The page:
Solved

Instanciating Objects on the fly

Posted on 2006-06-12
11
226 Views
Last Modified: 2010-04-16
I have created a method :

public void newQueue()
{
   Queue myQueue = new Queue();
}

This basically creates a new queue. What I want to be able to do is create as many queues as I need by simply calling newQueue();

Most likely I would need to pass in a String and an Id Number so I can Name and Number the queues. Any ideas on how to do this? Basically I dont want to be restricted to reusing the same queue over and over, as I would potntially like 6 - 12 queues running at the same time. So overlapping them wouldnt be good.

Cheers

0
Comment
Question by:directxBOB
[X]
Welcome to Experts Exchange

Add your voice to the tech community where 5M+ people just like you are talking about what matters.

  • Help others & share knowledge
  • Earn cash & points
  • Learn & ask questions
  • 5
  • 4
  • 2
11 Comments
 
LVL 11

Expert Comment

by:Jase-Coder
ID: 16891874
you could pass a number to the function and return an array of new queues like:
0
 

Author Comment

by:directxBOB
ID: 16891891
So basically I would be creating a list? and each element in the list would be a Queue which I pull back out using an Element number....
0
 

Author Comment

by:directxBOB
ID: 16891907
eg:

Queue myQueue = new Queue();
ArrayList myList = new ArrayList();
myList.Add(myQueue);

but how do I add the id, and more importantly how do I make it more dynamic, I was thinking doing a Factory style system but it would need to be far more lightweight.

0
Technology Partners: We Want Your Opinion!

We value your feedback.

Take our survey and automatically be enter to win anyone of the following:
Yeti Cooler, Amazon eGift Card, and Movie eGift Card!

 
LVL 86

Accepted Solution

by:
Mike Tomlinson earned 500 total points
ID: 16891965
You could do something like...

    public partial class frmMain : Form
    {

        Hashtable queues = new Hashtable();

        public Queue myQueues(string ID)
        {
            Queue retQueue;
            if (!queues.ContainsKey(ID))
            {
                retQueue = new Queue();
                queues.Add(ID, retQueue);
            }
            else
            {
                retQueue = (Queue)queues[ID];
            }
            return retQueue;
        }

        private void button1_Click(object sender, EventArgs e)
        {
            myQueues("Q1").Enqueue("Hello...");
            myQueues("Q1").Enqueue("Experts");

            myQueues("Q2").Enqueue("...Goodbye");
            myQueues("Q2").Enqueue("Exchange");

            Debug.WriteLine(myQueues("Q1").Dequeue().ToString());
            Debug.WriteLine(myQueues("Q2").Dequeue().ToString());

            Debug.WriteLine(myQueues("Q1").Dequeue().ToString() + myQueues("Q2").Dequeue().ToString());
        }

    }
0
 

Author Comment

by:directxBOB
ID: 16892110
and to remove a Queue from the Hashtable:

queues.remove(ID);

is this correct?
0
 
LVL 11

Expert Comment

by:Jase-Coder
ID: 16892448
yes that is correct
0
 
LVL 86

Assisted Solution

by:Mike Tomlinson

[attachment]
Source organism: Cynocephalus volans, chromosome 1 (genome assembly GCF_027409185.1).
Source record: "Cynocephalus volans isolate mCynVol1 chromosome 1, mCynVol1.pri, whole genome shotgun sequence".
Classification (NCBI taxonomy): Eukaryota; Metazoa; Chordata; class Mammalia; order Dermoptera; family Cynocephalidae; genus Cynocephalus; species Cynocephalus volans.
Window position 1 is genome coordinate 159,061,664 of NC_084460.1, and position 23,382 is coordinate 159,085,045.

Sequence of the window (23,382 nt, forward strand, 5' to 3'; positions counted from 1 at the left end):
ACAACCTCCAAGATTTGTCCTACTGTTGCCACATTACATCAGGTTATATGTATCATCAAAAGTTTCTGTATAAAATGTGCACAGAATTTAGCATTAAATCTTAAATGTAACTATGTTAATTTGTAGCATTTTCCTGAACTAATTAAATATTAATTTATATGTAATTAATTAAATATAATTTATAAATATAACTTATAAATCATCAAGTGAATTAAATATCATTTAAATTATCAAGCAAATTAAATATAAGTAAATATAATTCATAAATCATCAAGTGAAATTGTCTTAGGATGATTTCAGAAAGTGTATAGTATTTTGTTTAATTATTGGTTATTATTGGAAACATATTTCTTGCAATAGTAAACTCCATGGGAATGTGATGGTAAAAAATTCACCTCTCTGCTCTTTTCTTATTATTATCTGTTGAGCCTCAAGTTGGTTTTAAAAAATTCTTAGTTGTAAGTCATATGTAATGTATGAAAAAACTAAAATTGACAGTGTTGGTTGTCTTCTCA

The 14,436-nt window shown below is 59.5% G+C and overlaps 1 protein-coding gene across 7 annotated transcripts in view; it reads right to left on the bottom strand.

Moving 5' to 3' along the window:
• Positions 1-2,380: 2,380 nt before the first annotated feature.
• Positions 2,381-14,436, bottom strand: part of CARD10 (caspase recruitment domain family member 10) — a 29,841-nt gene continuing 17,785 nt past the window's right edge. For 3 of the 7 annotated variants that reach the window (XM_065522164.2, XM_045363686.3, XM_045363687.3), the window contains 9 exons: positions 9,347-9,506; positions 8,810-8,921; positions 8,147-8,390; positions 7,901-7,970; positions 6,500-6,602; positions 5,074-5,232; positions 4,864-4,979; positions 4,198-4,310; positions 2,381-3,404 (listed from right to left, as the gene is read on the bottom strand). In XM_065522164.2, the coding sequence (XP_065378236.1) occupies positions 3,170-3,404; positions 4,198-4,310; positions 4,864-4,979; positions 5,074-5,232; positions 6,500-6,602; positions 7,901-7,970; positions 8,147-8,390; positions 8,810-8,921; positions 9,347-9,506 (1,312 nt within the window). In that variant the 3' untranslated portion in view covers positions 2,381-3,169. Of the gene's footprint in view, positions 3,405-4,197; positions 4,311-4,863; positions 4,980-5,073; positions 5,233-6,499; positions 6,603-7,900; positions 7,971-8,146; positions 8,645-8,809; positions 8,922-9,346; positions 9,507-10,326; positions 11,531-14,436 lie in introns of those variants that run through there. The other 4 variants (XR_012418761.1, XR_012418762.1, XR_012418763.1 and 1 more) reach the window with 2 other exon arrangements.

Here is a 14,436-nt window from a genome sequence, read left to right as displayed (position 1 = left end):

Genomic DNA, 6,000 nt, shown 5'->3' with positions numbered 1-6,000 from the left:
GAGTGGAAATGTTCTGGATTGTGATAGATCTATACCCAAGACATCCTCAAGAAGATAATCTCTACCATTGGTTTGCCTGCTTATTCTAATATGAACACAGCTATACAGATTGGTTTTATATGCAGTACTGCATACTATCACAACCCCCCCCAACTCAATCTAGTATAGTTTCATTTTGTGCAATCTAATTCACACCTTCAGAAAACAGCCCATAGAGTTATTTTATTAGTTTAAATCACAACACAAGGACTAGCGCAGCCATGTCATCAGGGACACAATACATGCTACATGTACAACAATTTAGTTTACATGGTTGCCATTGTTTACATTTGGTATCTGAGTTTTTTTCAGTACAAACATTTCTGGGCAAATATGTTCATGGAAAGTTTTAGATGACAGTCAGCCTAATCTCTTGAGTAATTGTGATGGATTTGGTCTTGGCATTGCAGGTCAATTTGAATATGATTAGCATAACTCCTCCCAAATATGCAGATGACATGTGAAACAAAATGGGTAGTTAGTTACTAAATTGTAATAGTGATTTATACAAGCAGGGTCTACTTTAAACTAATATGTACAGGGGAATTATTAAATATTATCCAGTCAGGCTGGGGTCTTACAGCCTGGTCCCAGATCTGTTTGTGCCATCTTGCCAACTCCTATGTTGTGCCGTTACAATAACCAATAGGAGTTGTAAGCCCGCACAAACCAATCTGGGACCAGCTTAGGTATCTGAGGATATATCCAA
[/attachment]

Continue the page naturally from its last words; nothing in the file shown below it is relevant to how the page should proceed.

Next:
Mike Tomlinson earned 500 total points
ID: 16893548
Right...

        public void myQueuesRemove(string ID)
        {
            if (queues.ContainsKey(ID))
            {
                queues.Remove(ID);
            }
        }

...then:

    myQueuesRemove("Q1");

You also need to either check the Queues Count before Dequeuing or enclose the calls in a Try...Catch block to keep your app from crashing if you Dequeue and empty Queue.
0
 

Author Comment

by:directxBOB
ID: 16898573
If I call this:

Queue myQueue = new Queue();

10 times am I creating 10 new Queues or am I re-instanciating the same queue 10 times over?
0
 
LVL 86

Expert Comment

by:Mike Tomlinson
ID: 16898640
You are creating ten new queues.

Additionally, if you did that inside a sub/function then those queues will go out of scope once the sub/function has exited and then they will be garbage collected if they are not referenced anywhere else.
0
 

Author Comment

by:directxBOB
ID: 16898755
Well basically what I have is:

    /**
      * Create a new Queue
      */
    public Queue createQueue(string ID)
    {
      Queue myQueue;
      if (!queues.ContainsKey(ID))
      {
        myQueue= new Queue();
        queues.Add(ID, myQueue);
      }
      else
      {
        myQueue= (Queue)queues[ID];
      }
      return myQueue;
    }

Where basically I am looking to create X amount of Queues and put them into a Hashtable, then call other get and set methods to handle and maintain the queues.
0
 
LVL 86

Expert Comment

by:Mike Tomlinson
ID: 16899046
That'll work...
0

Featured Post

Free Tool: IP Lookup

Get more info about an IP address or domain name, such as organization, abuse contacts and geolocation.

One of a set of tools we are providing to everyone as a way of saying thank you for being a part of the community.

Question has a verified solution.

If you are experiencing a similar issue, please ask a related question

Suggested Solutions

Article by: Ivo
C# And Nullable Types Since 2.0 C# has Nullable(T) Generic Structure. The idea behind is to allow value type objects to have null values just like reference types have. This concerns scenarios where not all data sources have values (like a databa…
Introduction Although it is an old technology, serial ports are still being used by many hardware manufacturers. If you develop applications in C#, Microsoft .NET framework has SerialPort class to communicate with the serial ports.  I needed to…
Finds all prime numbers in a range requested and places them in a public primes() array. I've demostrated a template size of 30 (2 * 3 * 5) but larger templates can be built such 210  (2 * 3 * 5 * 7) or 2310  (2 * 3 * 5 * 7 * 11). The larger templa…

734 members asked questions and received personalized solutions in the past 7 days.

Join the community of 500,000 technology professionals and ask your questions.

Join & Ask a Question